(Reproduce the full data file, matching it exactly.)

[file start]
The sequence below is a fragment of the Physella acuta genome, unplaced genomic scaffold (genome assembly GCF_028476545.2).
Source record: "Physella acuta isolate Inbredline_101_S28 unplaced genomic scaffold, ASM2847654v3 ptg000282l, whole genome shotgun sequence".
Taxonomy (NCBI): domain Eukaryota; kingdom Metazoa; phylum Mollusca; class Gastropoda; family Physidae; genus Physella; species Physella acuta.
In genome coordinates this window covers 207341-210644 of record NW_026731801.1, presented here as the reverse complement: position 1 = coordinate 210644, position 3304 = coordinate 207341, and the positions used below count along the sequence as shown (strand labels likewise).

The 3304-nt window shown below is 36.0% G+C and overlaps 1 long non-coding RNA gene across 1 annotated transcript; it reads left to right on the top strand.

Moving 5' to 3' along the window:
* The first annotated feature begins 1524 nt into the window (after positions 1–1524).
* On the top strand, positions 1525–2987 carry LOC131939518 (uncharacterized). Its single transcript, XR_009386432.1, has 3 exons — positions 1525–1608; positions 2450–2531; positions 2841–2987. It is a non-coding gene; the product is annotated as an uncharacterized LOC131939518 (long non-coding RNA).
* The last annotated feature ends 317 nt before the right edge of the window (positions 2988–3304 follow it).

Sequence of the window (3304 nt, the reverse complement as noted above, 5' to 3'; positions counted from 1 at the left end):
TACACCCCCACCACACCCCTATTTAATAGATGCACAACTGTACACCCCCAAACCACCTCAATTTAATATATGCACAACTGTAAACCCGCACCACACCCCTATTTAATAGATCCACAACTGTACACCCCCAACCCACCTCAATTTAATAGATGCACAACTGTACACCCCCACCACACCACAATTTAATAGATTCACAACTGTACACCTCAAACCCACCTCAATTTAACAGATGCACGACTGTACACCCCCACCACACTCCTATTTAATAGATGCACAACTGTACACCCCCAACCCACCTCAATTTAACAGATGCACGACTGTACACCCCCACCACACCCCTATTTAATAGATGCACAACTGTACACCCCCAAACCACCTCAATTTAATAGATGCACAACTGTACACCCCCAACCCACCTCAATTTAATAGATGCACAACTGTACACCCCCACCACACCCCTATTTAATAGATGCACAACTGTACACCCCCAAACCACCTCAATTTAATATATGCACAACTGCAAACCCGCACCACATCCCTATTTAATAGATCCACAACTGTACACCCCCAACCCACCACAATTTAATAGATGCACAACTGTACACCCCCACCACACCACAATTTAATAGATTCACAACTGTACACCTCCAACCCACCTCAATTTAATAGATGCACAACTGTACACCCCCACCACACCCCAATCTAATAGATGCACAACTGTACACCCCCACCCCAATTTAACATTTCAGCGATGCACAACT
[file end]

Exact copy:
The sequence below is a fragment of the Physella acuta genome, unplaced genomic scaffold (genome assembly GCF_028476545.2).
Source record: "Physella acuta isolate Inbredline_101_S28 unplaced genomic scaffold, ASM2847654v3 ptg000282l, whole genome shotgun sequence".
Taxonomy (NCBI): domain Eukaryota; kingdom Metazoa; phylum Mollusca; class Gastropoda; family Physidae; genus Physella; species Physella acuta.
In genome coordinates this window covers 207341-210644 of record NW_026731801.1, presented here as the reverse complement: position 1 = coordinate 210644, position 3304 = coordinate 207341, and the positions used below count along the sequence as shown (strand labels likewise).

The 3304-nt window shown below is 36.0% G+C and overlaps 1 long non-coding RNA gene across 1 annotated transcript; it reads left to right on the top strand.

Moving 5' to 3' along the window:
* The first annotated feature begins 1524 nt into the window (after positions 1–1524).
* On the top strand, positions 1525–2987 carry LOC131939518 (uncharacterized). Its single transcript, XR_009386432.1, has 3 exons — positions 1525–1608; positions 2450–2531; positions 2841–2987. It is a non-coding gene; the product is annotated as an uncharacterized LOC131939518 (long non-coding RNA).
* The last annotated feature ends 317 nt before the right edge of the window (positions 2988–3304 follow it).

Sequence of the window (3304 nt, the reverse complement as noted above, 5' to 3'; positions counted from 1 at the left end):
TACACCCCCACCACACCCCTATTTAATAGATGCACAACTGTACACCCCCAAACCACCTCAATTTAATATATGCACAACTGTAAACCCGCACCACACCCCTATTTAATAGATCCACAACTGTACACCCCCAACCCACCTCAATTTAATAGATGCACAACTGTACACCCCCACCACACCACAATTTAATAGATTCACAACTGTACACCTCAAACCCACCTCAATTTAACAGATGCACGACTGTACACCCCCACCACACTCCTATTTAATAGATGCACAACTGTACACCCCCAACCCACCTCAATTTAACAGATGCACGACTGTACACCCCCACCACACCCCTATTTAATAGATGCACAACTGTACACCCCCAAACCACCTCAATTTAATAGATGCACAACTGTACACCCCCAACCCACCTCAATTTAATAGATGCACAACTGTACACCCCCACCACACCCCTATTTAATAGATGCACAACTGTACACCCCCAAACCACCTCAATTTAATATATGCACAACTGCAAACCCGCACCACATCCCTATTTAATAGATCCACAACTGTACACCCCCAACCCACCACAATTTAATAGATGCACAACTGTACACCCCCACCACACCACAATTTAATAGATTCACAACTGTACACCTCCAACCCACCTCAATTTAATAGATGCACAACTGTACACCCCCACCACACCCCAATCTAATAGATGCACAACTGTACACCCCCACCCCAATTTAACATTTCAGCGATGCACAACT